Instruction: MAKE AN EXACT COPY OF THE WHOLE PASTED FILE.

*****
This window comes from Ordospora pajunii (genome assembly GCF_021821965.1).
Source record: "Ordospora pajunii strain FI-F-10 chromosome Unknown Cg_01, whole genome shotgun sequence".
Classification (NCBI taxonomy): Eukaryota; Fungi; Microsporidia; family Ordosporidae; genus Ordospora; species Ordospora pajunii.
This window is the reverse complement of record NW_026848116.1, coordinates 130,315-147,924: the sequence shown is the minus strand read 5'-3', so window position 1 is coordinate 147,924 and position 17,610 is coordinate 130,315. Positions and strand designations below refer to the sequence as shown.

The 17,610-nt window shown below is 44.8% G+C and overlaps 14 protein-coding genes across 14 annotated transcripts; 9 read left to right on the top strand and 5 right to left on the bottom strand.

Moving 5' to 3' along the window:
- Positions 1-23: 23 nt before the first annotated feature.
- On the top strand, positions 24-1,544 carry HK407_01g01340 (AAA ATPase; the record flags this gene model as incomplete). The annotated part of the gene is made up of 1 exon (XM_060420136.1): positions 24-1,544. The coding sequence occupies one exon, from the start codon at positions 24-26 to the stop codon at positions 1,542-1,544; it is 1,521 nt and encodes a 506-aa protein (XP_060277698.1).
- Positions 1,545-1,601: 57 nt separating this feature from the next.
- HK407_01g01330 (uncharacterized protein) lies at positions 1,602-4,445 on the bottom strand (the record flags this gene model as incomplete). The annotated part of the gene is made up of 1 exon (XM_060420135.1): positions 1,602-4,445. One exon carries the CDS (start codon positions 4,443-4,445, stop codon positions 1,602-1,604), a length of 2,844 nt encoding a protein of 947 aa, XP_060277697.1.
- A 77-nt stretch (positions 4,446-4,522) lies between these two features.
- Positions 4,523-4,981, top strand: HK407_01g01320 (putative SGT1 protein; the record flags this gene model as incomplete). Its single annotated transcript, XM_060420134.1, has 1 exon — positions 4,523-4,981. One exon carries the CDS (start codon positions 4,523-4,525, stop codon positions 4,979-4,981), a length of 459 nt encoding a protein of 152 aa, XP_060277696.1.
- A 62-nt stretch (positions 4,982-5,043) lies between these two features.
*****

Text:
This window comes from Ordospora pajunii (genome assembly GCF_021821965.1).
Source record: "Ordospora pajunii strain FI-F-10 chromosome Unknown Cg_01, whole genome shotgun sequence".
Classification (NCBI taxonomy): Eukaryota; Fungi; Microsporidia; family Ordosporidae; genus Ordospora; species Ordospora pajunii.
This window is the reverse complement of record NW_026848116.1, coordinates 130,315-147,924: the sequence shown is the minus strand read 5'-3', so window position 1 is coordinate 147,924 and position 17,610 is coordinate 130,315. Positions and strand designations below refer to the sequence as shown.

The 17,610-nt window shown below is 44.8% G+C and overlaps 14 protein-coding genes across 14 annotated transcripts; 9 read left to right on the top strand and 5 right to left on the bottom strand.

Moving 5' to 3' along the window:
- Positions 1-23: 23 nt before the first annotated feature.
- On the top strand, positions 24-1,544 carry HK407_01g01340 (AAA ATPase; the record flags this gene model as incomplete). The annotated part of the gene is made up of 1 exon (XM_060420136.1): positions 24-1,544. The coding sequence occupies one exon, from the start codon at positions 24-26 to the stop codon at positions 1,542-1,544; it is 1,521 nt and encodes a 506-aa protein (XP_060277698.1).
- Positions 1,545-1,601: 57 nt separating this feature from the next.
- HK407_01g01330 (uncharacterized protein) lies at positions 1,602-4,445 on the bottom strand (the record flags this gene model as incomplete). The annotated part of the gene is made up of 1 exon (XM_060420135.1): positions 1,602-4,445. One exon carries the CDS (start codon positions 4,443-4,445, stop codon positions 1,602-1,604), a length of 2,844 nt encoding a protein of 947 aa, XP_060277697.1.
- A 77-nt stretch (positions 4,446-4,522) lies between these two features.
- Positions 4,523-4,981, top strand: HK407_01g01320 (putative SGT1 protein; the record flags this gene model as incomplete). Its single annotated transcript, XM_060420134.1, has 1 exon — positions 4,523-4,981. One exon carries the CDS (start codon positions 4,523-4,525, stop codon positions 4,979-4,981), a length of 459 nt encoding a protein of 152 aa, XP_060277696.1.
- A 62-nt stretch (positions 4,982-5,043) lies between these two features.